Inauguration officials estimate that about one million people crowded the National Mall this weekend to watch Barack Obama be sworn in as President. While this crowd was smaller than the 1.8 million who attended his first inauguration in 2008, a number of luminaries were present: Beyoncé, Stevie Wonder, and Invisible Obama. Apparently Invisible Obama had a busy day planning his inaugural ball outfit, surprising Senate Minority Leader Mitch McConnell, and acting as a “seat filler.”

What Andy Cohen Can Tell Us About Jim Lehrer

A GIF of Andy Cohen moderating the presidential debate

Image Source: Reality TV Gifs

I’m weighing in late this week on last week’s first presidential debate.  Jay has usefully analyzed several covers of The New Yorker and illuminated for us a particular venue’s take on the candidates, while Todd has collected “Big Bird” memes to demonstrate a variety of reactions to Romney’s attack on PBS.  I’d like to pick up the popular culture trail where Todd has left off and discuss one meme in particular, posted by RealityTVGifs on October 4th, the morning after the first debate.  The gif depicts presidential candidate Mitt Romney and President Barack Obama superimposed on Real Housewives of New Jersey Jacqueline Laurita and Teresa Giudice, respectively, while Andy Cohen, Executive VP of Bravo, moderates.  How can we read the comparisons this image invites—of the presidential debate to a Real Housewives reunion special?  Though there is obviously the potential of productive discussion in the relationship between Romney/President Obama and Laurita/ Guidice, what if we examine the less obvious juxtaposition: how can Andy Cohen inform our reading of moderator Jim Lehrer?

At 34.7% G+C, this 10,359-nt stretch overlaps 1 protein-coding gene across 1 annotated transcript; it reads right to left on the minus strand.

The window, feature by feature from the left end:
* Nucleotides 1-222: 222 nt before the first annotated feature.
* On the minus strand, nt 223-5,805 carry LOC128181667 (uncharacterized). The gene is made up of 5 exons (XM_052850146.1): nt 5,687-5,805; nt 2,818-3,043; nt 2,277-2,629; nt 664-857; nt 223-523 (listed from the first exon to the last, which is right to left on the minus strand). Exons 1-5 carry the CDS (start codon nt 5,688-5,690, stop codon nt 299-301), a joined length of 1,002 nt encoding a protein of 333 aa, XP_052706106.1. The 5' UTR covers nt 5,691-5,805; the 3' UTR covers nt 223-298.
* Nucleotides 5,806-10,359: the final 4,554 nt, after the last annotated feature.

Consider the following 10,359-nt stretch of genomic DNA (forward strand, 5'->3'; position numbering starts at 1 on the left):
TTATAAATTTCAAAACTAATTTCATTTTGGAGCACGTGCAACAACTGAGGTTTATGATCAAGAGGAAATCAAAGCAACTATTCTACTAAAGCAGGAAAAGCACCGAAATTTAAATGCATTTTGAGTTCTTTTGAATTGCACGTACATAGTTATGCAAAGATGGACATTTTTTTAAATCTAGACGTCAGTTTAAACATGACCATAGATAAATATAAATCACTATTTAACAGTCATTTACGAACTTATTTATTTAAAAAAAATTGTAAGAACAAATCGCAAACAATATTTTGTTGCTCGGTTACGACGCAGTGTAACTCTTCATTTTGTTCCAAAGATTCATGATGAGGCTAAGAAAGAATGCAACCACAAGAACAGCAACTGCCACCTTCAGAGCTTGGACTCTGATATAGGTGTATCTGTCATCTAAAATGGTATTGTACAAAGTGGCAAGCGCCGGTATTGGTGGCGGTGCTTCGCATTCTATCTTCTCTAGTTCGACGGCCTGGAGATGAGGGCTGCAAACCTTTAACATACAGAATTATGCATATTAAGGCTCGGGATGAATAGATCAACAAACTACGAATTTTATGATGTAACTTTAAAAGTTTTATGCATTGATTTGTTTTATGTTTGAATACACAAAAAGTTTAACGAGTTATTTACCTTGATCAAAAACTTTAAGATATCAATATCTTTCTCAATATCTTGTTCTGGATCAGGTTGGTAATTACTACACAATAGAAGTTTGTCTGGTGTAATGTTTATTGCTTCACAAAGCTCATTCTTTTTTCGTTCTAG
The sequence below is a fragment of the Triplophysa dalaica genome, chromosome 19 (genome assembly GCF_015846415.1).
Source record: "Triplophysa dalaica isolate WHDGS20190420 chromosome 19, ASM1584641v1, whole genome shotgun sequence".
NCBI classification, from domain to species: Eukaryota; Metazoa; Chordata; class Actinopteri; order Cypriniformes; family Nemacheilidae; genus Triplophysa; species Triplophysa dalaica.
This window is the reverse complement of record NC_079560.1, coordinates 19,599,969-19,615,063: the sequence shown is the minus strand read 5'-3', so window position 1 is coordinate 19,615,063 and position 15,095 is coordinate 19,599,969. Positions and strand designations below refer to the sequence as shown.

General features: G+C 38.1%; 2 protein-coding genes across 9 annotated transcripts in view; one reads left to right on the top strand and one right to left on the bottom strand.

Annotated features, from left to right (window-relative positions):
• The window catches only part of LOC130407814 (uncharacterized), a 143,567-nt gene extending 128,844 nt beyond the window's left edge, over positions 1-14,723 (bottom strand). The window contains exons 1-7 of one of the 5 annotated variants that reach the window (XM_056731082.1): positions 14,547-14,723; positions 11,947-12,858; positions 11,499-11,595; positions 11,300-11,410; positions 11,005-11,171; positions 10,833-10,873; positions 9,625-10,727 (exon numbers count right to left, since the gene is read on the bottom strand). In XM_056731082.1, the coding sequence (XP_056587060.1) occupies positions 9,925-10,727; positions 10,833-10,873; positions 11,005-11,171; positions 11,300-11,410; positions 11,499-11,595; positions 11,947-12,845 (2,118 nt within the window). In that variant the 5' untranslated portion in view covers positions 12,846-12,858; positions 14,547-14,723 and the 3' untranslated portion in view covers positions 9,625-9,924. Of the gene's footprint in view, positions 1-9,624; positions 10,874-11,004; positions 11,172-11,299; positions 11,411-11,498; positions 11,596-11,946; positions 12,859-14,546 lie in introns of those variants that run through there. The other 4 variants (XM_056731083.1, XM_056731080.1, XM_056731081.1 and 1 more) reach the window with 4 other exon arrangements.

Mitt Romney vs. Big Bird: When Enthymemes Attack

Big Bird stands behind Romney at an outdoor microphone

Image Source: Unknown

In last week's debate, one of the more memorable moments was Mitt Romney's vow to cut off government funding to public television despite his appreciation of both Big Bird and Jim Lehrer. Because he would neither raise taxes nor borrow money from China, Romney argued, he would cut programs like PBS. I suppose Romney intended the statement as a bit of red meat for his basethose who would rather their tax monies not go to PBSand perhaps also for the putative independent/undecided voter who also distrusts such government spending. I also suppose that for such audiences the line worked. However, for other audiences, Romney's enthymeme provoked an outcry, because those audiences do not share the unstated premise in his argument that PBS does not merit continued funding. Sesame Street lovers (and Romney haters) across the web responded with a torrent of photoshopped images criticizing Romney's position.

Hey Girl, I Made This Meme For You

Image from Fuck Yeah Ryan Gosling

Image Credit: F--- Yeah Ryan Gosling

Some recent procrastinating led me to Jezebel and thus Joey Thompson’s recent YouTube video, in which he teaches men how to look like actor Ryan Gosling. I was intrigued because I have been following the proliferating Ryan Gosling memes for a while—which have gone on long enough that they’ve been accused of jumping the shark.  Still, I’d like to take some time to think a little bit about what their newest evolutions might tell us about memes, form, and feminine desire.